Stone alignment west of Boroughbridge known as the Devil's Arrows, including three standing stones and the setting for a fourth


Heritage Category:
Scheduled Monument
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The building or site itself may lie within the boundary of more than one authority.

North Yorkshire
Harrogate (District Authority)
National Grid Reference:
SE 39071 66588, SE 39099 66531, SE 39152 66430

Reasons for Designation

Stone alignments or stone rows consist of upright stones set in a single line, or in two or more parallel lines, up to several hundred metres in length. They are often sited close to prehistoric burial monuments, such as small cairns and cists, and to ritual monuments, such as stone circles, and are therefore considered to have had an important ceremonial function. Stone alignments were being constructed and used from the Late Neolithic period to the Middle Bronze Age (c.2500-1000 BC) and provide rare evidence of ceremonial and ritual practices during these periods. Due to their rarity and longevity as a monument type, all examples that are not extensively damaged will be considered worthy of protection.

This stone alignment includes three of the largest stones of any alignment in Britain, with the southern stone being the second tallest standing stone in Britain. The monument is rare as one of few examples of a stone alignment in a lowland setting. The construction pits for the erection of the stones remain buried beneath the ground and will retain significant archaeological remains. The stones are part of a wider prehistoric complex concentrated around the River Ure at the southern edge of a ritual landscape which includes henge monuments and round barrows extending several kilometres to the north. The stones and the associated remains offer important scope for the study of ritual and society in the prehistoric period.


The monument includes a stone alignment 174m long dating from the Late Neolithic/Early Bronze Age, with three standing stones aligned on a NNW to SSE axis. They stand on relatively flat land which falls slightly to the south. The stones do not form a straight line. They are unevenly spaced with the central stone standing 60m from the northern one and 110m from the southern one. The three stones decrease in size from the south to north. The monument is divided into three separate areas. The site of a fourth stone lies 2.1m NNW of the central stone and is included in the central area. The northern stone stands 5.5m high and is rectangular in section, measuring 2.6m by 1.4m. The central stone is 6.7m high and is almost square in section, measuring 1.5m by 1.2m. The southern stone is 6.9m high and measures 1.4m by 1.2m in section. Excavations around the base of the central stone in 1709 revealed that it had a flat bottom standing squarely in a 1.5m deep stonehole which was packed with cobbles, clay and grit to hold the stone tightly in place. Further excavations around the bases of the northern and southern stones in 1876 and 1881 revealed the stoneholes to be 1.4m and 1.8m deep respectively. The top of each stone is marked by a series of deep grooves resulting from natural weathering. The fourth stone was recorded as standing by Leland in the mid-16th century, but by the end of the century Camden records it as lying prone. It is thought that this fourth stone was broken and used for the foundation of a bridge over the River Tutt in 1621, with the upper segment being set up in the grounds of Aldborough manor. The stones are formed of millstone and originated at an outcrop at Plumpton Rocks 15km to the west. Field walking, geophysical surveys and trial excavations in the area to the west of the stones have revealed extensive and intensive prehistoric remains of a high quality. The stones are thus part of a wider complex of buried prehistoric remains. The full nature and extent of this wider complex has yet to be confirmed and the scheduling therefore focusses on the stones. The monument is to the south of a wider group of prehistoric ritual monuments, including henges and round barrows, situated in the lowlands between the Pennines and the Hambleton Hills.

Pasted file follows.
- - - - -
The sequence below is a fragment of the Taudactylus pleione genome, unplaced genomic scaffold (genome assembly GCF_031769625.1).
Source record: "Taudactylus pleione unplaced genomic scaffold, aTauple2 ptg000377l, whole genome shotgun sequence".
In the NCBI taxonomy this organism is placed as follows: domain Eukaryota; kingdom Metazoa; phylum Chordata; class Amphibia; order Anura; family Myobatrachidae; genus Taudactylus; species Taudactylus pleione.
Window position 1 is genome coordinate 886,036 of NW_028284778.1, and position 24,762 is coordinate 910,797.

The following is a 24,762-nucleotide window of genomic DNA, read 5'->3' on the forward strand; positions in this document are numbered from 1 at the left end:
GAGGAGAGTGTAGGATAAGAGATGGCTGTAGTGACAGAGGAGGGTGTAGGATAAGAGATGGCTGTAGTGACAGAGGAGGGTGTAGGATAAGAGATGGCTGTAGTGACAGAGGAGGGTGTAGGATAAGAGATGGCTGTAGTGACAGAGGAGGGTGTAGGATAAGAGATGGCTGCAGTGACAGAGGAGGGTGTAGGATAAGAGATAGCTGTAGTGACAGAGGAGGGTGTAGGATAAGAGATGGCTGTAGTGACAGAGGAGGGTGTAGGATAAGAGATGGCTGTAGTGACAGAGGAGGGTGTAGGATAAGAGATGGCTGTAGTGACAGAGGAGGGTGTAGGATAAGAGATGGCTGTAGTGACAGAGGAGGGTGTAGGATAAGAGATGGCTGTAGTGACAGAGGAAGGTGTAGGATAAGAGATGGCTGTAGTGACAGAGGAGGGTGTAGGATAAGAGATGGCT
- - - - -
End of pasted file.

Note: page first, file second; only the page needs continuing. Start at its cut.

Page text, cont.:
MAP EXTRACT The site of the monument is shown on the attached map extract. It includes a 2 metre boundary around the archaeological features, considered to be essential for the monument's support and preservation.


The contents of this record have been generated from a legacy data system.

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This monument is scheduled under the Ancient Monuments and Archaeological Areas Act 1979 as amended as it appears to the Secretary of State to be of national importance. This entry is a copy, the original is held by the Department for Digital, Culture, Media and Sport.

End of official listing

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